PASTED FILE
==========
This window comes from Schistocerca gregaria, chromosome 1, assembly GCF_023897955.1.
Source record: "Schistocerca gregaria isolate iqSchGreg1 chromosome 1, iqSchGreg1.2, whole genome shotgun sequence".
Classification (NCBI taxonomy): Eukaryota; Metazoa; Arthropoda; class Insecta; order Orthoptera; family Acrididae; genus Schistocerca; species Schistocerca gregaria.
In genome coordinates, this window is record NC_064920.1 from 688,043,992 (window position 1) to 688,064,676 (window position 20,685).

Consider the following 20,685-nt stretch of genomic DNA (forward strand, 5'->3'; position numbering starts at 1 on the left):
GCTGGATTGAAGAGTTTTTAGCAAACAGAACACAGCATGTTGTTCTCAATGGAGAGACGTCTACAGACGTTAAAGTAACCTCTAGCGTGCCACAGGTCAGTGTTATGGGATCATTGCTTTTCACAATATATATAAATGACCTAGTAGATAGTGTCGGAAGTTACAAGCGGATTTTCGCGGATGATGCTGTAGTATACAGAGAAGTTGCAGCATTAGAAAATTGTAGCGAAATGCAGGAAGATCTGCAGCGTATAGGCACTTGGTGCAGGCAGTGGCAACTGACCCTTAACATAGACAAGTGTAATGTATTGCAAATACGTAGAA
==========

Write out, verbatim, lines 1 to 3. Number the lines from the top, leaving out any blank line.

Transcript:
This window comes from Schistocerca gregaria, chromosome 1, assembly GCF_023897955.1.
Source record: "Schistocerca gregaria isolate iqSchGreg1 chromosome 1, iqSchGreg1.2, whole genome shotgun sequence".
Classification (NCBI taxonomy): Eukaryota; Metazoa; Arthropoda; class Insecta; order Orthoptera; family Acrididae; genus Schistocerca; species Schistocerca gregaria.